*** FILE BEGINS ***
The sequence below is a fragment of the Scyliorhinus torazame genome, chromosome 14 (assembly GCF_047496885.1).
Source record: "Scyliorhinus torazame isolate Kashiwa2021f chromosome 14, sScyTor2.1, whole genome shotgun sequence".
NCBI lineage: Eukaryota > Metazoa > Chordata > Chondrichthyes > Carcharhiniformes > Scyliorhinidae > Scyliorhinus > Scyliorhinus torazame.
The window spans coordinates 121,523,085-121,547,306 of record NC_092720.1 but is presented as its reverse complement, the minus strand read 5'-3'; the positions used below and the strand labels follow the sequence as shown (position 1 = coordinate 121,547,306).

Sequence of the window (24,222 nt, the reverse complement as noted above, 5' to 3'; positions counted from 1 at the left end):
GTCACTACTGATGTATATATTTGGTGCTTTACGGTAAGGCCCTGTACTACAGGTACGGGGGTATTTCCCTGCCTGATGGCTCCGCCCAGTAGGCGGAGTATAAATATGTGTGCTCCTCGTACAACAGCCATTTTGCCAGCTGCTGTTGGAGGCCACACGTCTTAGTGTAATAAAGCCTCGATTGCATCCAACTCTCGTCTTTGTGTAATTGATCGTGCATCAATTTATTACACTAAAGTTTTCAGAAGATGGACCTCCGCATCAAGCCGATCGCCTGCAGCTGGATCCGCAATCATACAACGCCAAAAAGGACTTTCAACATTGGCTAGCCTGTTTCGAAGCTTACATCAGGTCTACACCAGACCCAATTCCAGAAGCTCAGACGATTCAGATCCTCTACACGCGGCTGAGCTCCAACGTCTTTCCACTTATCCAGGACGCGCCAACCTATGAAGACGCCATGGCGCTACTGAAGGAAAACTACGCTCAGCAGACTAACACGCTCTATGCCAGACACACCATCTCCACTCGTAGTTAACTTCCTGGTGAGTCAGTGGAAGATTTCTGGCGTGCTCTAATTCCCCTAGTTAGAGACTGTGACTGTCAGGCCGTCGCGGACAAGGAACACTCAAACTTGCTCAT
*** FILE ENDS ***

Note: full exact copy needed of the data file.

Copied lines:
The sequence below is a fragment of the Scyliorhinus torazame genome, chromosome 14 (assembly GCF_047496885.1).
Source record: "Scyliorhinus torazame isolate Kashiwa2021f chromosome 14, sScyTor2.1, whole genome shotgun sequence".
NCBI lineage: Eukaryota > Metazoa > Chordata > Chondrichthyes > Carcharhiniformes > Scyliorhinidae > Scyliorhinus > Scyliorhinus torazame.
The window spans coordinates 121,523,085-121,547,306 of record NC_092720.1 but is presented as its reverse complement, the minus strand read 5'-3'; the positions used below and the strand labels follow the sequence as shown (position 1 = coordinate 121,547,306).

Sequence of the window (24,222 nt, the reverse complement as noted above, 5' to 3'; positions counted from 1 at the left end):
GTCACTACTGATGTATATATTTGGTGCTTTACGGTAAGGCCCTGTACTACAGGTACGGGGGTATTTCCCTGCCTGATGGCTCCGCCCAGTAGGCGGAGTATAAATATGTGTGCTCCTCGTACAACAGCCATTTTGCCAGCTGCTGTTGGAGGCCACACGTCTTAGTGTAATAAAGCCTCGATTGCATCCAACTCTCGTCTTTGTGTAATTGATCGTGCATCAATTTATTACACTAAAGTTTTCAGAAGATGGACCTCCGCATCAAGCCGATCGCCTGCAGCTGGATCCGCAATCATACAACGCCAAAAAGGACTTTCAACATTGGCTAGCCTGTTTCGAAGCTTACATCAGGTCTACACCAGACCCAATTCCAGAAGCTCAGACGATTCAGATCCTCTACACGCGGCTGAGCTCCAACGTCTTTCCACTTATCCAGGACGCGCCAACCTATGAAGACGCCATGGCGCTACTGAAGGAAAACTACGCTCAGCAGACTAACACGCTCTATGCCAGACACACCATCTCCACTCGTAGTTAACTTCCTGGTGAGTCAGTGGAAGATTTCTGGCGTGCTCTAATTCCCCTAGTTAGAGACTGTGACTGTCAGGCCGTCGCGGACAAGGAACACTCAAACTTGCTCAT